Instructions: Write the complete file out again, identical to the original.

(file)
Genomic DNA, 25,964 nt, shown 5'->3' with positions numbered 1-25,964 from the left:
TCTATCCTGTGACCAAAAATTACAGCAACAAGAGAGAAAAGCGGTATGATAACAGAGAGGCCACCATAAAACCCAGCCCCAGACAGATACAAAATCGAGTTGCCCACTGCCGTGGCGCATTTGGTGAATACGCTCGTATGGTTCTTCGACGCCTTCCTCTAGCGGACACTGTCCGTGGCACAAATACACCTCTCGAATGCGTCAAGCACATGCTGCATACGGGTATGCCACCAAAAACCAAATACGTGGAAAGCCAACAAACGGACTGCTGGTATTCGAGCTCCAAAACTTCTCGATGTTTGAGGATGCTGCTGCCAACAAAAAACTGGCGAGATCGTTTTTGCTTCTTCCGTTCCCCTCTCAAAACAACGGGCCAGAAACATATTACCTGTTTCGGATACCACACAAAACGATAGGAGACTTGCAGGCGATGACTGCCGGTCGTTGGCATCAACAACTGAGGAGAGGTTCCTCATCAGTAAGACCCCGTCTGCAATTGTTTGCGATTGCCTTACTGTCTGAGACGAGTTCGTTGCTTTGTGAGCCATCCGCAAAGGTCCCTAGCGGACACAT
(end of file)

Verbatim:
Genomic DNA, 25,964 nt, shown 5'->3' with positions numbered 1-25,964 from the left:
TCTATCCTGTGACCAAAAATTACAGCAACAAGAGAGAAAAGCGGTATGATAACAGAGAGGCCACCATAAAACCCAGCCCCAGACAGATACAAAATCGAGTTGCCCACTGCCGTGGCGCATTTGGTGAATACGCTCGTATGGTTCTTCGACGCCTTCCTCTAGCGGACACTGTCCGTGGCACAAATACACCTCTCGAATGCGTCAAGCACATGCTGCATACGGGTATGCCACCAAAAACCAAATACGTGGAAAGCCAACAAACGGACTGCTGGTATTCGAGCTCCAAAACTTCTCGATGTTTGAGGATGCTGCTGCCAACAAAAAACTGGCGAGATCGTTTTTGCTTCTTCCGTTCCCCTCTCAAAACAACGGGCCAGAAACATATTACCTGTTTCGGATACCACACAAAACGATAGGAGACTTGCAGGCGATGACTGCCGGTCGTTGGCATCAACAACTGAGGAGAGGTTCCTCATCAGTAAGACCCCGTCTGCAATTGTTTGCGATTGCCTTACTGTCTGAGACGAGTTCGTTGCTTTGTGAGCCATCCGCAAAGGTCCCTAGCGGACACAT